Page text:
lacey from the lab
Life is full of critical moments. You might not recognize them while they’re happening, but they change you all the same. One of those critical moments for me came in business school. I was in a first-year finance class, and the teacher asked us why we were there. Almost everyone else in the room said money. I remember thinking, I’m going to work with these people after I graduate? Money is important, sure, but it’s not my driving factor. But then I realized that if everyone who thought like me didn’t go into business, business would always be run by people who only cared about money. So I chose to stay with the program.
In school I knew I was interested in apparel design and retail, and eventually I wanted to run my own business, but I didn’t know what my first step after graduation should be. A friend who worked for lululemon told me the owner needed an assistant. I had a pair of their pants, but that was the extent of my knowledge about the company. I’d never even heard of Chip Wilson. I wasn’t sure what to expect, but I took the job.
“I had no idea what I’d signed up for… I learned more in those crazy first two years than I did in business school.”
I had no idea what I’d signed up for. When I started, we had about a dozen stores, outside investment was coming in, and we were doing the work to go public. There were fewer than 50 people in the office at that point, and I was the only executive assistant. I attended investor meetings and ran board meetings. If Chip was involved in something, I was there. I learned more in those crazy first two years than I did in business school.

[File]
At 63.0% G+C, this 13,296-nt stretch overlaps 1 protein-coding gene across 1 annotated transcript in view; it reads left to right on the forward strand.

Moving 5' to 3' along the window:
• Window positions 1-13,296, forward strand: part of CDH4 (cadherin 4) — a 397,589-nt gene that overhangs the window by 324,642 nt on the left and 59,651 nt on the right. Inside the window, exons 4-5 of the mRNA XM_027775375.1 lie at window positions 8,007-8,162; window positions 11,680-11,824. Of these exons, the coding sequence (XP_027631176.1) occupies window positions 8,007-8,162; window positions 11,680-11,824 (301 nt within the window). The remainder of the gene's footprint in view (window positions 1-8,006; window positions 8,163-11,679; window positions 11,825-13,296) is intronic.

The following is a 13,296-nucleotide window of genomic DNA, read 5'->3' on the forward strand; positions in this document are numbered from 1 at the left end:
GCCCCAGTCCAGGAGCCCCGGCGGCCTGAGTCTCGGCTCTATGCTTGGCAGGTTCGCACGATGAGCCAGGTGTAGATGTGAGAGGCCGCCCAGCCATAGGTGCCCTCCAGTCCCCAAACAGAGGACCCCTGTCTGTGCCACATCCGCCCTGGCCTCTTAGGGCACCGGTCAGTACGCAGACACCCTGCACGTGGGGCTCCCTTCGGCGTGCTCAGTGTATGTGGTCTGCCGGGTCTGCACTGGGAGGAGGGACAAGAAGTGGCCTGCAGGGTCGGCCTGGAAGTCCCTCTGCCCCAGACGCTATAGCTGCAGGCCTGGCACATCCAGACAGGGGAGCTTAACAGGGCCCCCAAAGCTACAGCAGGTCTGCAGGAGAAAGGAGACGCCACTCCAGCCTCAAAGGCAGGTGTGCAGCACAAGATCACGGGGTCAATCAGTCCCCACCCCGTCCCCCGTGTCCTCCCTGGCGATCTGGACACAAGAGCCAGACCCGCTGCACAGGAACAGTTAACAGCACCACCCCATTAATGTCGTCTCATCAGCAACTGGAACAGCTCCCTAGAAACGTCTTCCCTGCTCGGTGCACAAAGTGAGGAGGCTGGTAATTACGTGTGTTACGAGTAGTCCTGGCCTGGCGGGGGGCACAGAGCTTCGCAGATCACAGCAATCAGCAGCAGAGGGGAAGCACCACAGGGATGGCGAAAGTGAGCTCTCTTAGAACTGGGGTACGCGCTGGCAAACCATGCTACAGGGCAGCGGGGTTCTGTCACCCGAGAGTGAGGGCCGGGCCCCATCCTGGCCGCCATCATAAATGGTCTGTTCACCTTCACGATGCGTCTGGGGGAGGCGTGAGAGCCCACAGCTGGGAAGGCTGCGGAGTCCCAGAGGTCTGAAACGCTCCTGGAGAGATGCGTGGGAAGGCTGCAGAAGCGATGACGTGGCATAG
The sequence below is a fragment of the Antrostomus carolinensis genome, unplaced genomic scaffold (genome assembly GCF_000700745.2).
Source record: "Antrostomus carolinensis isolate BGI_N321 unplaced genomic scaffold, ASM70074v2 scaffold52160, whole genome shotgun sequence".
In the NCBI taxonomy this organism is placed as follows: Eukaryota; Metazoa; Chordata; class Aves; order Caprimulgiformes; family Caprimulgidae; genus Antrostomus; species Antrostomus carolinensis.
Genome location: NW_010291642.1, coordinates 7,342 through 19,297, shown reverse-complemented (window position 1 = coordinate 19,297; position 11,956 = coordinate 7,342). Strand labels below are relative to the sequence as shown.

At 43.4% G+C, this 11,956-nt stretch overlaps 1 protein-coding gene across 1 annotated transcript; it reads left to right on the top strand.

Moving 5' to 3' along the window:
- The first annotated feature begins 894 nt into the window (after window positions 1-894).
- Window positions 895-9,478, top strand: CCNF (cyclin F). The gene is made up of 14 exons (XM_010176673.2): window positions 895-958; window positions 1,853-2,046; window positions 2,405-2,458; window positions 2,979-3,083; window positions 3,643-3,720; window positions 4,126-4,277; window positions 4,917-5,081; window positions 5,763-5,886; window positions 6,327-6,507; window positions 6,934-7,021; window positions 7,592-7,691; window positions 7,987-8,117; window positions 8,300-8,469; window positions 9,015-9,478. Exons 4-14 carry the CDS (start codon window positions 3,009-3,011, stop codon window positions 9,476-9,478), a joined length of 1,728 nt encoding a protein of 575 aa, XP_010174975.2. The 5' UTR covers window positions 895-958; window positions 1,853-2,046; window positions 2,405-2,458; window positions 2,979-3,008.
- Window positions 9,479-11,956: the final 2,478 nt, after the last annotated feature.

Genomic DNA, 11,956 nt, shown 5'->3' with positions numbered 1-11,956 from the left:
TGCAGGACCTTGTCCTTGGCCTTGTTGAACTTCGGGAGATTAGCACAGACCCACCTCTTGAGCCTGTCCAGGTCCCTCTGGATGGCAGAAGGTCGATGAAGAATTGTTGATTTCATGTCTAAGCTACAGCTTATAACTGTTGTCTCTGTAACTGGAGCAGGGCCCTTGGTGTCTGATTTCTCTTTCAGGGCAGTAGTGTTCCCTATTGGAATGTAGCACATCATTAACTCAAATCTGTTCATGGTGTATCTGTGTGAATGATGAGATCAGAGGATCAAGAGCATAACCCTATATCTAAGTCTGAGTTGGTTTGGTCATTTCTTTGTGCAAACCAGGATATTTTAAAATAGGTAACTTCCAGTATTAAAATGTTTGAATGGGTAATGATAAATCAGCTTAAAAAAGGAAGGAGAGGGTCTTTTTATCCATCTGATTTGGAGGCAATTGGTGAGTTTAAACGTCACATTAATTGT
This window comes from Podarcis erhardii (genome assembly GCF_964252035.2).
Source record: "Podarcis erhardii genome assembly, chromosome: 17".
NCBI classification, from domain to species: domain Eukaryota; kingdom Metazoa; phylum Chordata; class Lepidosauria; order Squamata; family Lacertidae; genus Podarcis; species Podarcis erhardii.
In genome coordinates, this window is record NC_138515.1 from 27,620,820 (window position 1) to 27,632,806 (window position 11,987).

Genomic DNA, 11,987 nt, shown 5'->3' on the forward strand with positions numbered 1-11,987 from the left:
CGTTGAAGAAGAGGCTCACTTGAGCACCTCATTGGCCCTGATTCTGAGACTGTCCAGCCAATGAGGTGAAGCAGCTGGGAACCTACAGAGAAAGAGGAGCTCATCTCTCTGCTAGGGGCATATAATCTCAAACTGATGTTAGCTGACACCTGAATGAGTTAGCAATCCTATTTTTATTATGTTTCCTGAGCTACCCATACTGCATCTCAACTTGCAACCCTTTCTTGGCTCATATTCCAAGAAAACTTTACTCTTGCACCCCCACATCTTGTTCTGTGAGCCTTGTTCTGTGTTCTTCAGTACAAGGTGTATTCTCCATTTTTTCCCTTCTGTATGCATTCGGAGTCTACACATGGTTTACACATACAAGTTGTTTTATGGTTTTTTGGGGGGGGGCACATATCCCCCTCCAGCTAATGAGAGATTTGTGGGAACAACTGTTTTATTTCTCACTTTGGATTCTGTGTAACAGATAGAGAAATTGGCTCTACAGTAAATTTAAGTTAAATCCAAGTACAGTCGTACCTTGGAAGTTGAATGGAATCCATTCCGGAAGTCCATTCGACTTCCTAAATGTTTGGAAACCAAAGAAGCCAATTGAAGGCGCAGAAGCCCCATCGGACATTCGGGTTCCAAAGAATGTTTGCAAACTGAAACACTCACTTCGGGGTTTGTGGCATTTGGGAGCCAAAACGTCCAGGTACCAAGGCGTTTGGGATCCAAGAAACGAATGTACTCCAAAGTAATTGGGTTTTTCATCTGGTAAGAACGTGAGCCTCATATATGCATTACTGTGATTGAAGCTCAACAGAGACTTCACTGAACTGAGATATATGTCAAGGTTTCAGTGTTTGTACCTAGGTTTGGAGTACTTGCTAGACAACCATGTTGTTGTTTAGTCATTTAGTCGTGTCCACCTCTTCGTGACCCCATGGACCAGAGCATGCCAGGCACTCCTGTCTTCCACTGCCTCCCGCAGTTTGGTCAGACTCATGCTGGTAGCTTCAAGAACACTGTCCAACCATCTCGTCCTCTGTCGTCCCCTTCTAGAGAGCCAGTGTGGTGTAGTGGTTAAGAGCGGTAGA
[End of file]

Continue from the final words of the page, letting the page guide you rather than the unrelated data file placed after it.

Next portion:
Working with Chip made me want to know more about our business. The stores are such a big piece of lululemon, so I went to San Francisco to help open a new store there. I was impressed by how much managing a store is really about building relationships. If sales are off, a manager asks herself is my team happy? Are we connected to our community? Are we supporting our ambassadors? I really loved the people focus, so from there I moved into a regional trainer role. Every day I got to help store managers be amazing at their jobs and in their lives.
The only piece missing for me was design, so when the Lab in Vancouver needed a leader, I jumped at the chance. The Lab is a sort of incubator where we design and make everything in house. But our main focus is still people and community. Every day we are connecting with our core guests, sharing what we’re up to and getting their feedback. That’s the lululemon way. Most companies are driven by profits, but lululemon is driven by people—and it’s a highly successful business. If more companies operated like lululemon, just imagine the kind of world we could create.
“Working here, I’ve seen first-hand how business can be a force for positive change in the world.”
I took that job as Chip’s assistant eight years ago, and looking back it seems like fate. Working here, I’ve seen first-hand how business can be a force for positive change in the world. I’d still like to start my own business one day. When I do, I’ll take what I’ve learned at lululemon and create another company with a greater purpose than its bottom line.